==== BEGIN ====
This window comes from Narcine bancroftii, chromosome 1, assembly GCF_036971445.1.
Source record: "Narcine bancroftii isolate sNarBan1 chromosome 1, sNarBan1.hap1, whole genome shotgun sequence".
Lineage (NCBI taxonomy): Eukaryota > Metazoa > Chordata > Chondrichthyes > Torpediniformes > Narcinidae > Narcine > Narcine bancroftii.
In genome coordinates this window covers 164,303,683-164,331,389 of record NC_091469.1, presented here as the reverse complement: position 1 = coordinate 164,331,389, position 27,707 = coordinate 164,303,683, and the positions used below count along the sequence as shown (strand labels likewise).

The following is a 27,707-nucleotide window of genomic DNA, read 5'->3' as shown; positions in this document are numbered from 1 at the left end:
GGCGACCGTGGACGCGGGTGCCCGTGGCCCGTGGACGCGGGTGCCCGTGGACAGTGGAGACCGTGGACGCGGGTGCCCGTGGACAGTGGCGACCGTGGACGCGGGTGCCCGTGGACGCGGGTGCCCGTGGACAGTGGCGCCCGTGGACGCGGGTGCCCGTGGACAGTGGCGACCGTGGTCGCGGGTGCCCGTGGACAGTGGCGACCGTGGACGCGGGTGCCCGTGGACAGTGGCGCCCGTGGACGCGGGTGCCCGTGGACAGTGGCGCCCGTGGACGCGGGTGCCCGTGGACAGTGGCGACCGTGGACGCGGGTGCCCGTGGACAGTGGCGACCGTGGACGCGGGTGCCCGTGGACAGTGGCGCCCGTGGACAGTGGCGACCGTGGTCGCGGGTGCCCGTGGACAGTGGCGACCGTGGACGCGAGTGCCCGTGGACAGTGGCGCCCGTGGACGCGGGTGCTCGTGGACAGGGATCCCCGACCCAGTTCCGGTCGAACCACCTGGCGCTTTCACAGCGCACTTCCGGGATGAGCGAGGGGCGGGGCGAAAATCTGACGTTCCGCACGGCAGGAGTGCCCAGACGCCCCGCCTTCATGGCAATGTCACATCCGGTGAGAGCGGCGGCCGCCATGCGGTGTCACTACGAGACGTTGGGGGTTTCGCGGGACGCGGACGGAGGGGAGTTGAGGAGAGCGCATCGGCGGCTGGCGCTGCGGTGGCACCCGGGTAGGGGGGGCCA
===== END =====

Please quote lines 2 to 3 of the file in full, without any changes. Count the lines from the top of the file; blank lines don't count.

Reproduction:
Source record: "Narcine bancroftii isolate sNarBan1 chromosome 1, sNarBan1.hap1, whole genome shotgun sequence".
Lineage (NCBI taxonomy): Eukaryota > Metazoa > Chordata > Chondrichthyes > Torpediniformes > Narcinidae > Narcine > Narcine bancroftii.